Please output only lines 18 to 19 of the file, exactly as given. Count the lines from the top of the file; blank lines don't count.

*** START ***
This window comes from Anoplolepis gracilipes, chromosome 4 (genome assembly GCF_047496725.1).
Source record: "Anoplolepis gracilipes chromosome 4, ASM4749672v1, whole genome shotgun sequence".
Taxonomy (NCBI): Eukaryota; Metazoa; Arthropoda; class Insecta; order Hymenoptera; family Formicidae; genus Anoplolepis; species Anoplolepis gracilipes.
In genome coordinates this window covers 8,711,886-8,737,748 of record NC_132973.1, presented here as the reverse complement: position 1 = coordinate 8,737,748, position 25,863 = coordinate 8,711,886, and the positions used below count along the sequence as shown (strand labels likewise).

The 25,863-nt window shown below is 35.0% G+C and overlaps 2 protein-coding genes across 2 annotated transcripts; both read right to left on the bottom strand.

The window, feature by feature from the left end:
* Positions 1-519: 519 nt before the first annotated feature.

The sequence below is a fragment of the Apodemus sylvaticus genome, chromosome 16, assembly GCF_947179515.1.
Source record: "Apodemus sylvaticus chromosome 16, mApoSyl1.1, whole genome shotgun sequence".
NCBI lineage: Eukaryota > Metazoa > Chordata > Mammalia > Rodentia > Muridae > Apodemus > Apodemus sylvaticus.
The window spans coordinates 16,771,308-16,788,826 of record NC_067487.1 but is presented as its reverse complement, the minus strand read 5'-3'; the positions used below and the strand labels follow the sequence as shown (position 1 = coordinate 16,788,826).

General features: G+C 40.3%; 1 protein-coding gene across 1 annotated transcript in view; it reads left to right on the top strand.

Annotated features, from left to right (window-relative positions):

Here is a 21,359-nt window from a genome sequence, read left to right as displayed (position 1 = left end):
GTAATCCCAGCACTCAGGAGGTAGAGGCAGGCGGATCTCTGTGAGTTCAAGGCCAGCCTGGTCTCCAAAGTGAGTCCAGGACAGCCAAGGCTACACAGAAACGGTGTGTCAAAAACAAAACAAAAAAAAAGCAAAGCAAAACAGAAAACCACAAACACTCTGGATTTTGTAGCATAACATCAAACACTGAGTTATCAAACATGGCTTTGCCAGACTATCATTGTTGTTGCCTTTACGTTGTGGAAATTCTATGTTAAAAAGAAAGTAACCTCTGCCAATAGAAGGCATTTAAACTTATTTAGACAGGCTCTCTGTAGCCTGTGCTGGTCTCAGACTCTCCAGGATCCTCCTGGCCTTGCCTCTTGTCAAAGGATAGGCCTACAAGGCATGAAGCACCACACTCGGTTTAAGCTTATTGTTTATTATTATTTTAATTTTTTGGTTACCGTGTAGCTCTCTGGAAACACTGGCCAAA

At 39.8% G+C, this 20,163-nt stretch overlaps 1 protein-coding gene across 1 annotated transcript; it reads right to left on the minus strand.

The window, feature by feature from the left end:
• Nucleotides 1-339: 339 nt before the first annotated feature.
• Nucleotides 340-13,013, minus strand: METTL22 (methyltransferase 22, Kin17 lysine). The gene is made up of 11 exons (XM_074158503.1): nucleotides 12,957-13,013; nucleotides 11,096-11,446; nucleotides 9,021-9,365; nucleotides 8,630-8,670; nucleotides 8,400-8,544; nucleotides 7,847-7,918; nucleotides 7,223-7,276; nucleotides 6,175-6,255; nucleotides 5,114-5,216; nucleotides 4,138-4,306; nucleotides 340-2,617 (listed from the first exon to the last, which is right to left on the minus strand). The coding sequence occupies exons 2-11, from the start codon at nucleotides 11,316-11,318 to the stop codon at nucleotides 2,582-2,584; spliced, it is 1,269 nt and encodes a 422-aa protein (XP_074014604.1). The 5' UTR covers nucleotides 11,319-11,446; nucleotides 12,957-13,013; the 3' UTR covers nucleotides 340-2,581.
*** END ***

• Nucleotides 1-339: 339 nt before the first annotated feature.
• Nucleotides 340-13,013, minus strand: METTL22 (methyltransferase 22, Kin17 lysine). The gene is made up of 11 exons (XM_074158503.1): nucleotides 12,957-13,013; nucleotides 11,096-11,446; nucleotides 9,021-9,365; nucleotides 8,630-8,670; nucleotides 8,400-8,544; nucleotides 7,847-7,918; nucleotides 7,223-7,276; nucleotides 6,175-6,255; nucleotides 5,114-5,216; nucleotides 4,138-4,306; nucleotides 340-2,617 (listed from the first exon to the last, which is right to left on the minus strand). The coding sequence occupies exons 2-11, from the start codon at nucleotides 11,316-11,318 to the stop codon at nucleotides 2,582-2,584; spliced, it is 1,269 nt and encodes a 422-aa protein (XP_074014604.1). The 5' UTR covers nucleotides 11,319-11,446; nucleotides 12,957-13,013; the 3' UTR covers nucleotides 340-2,581.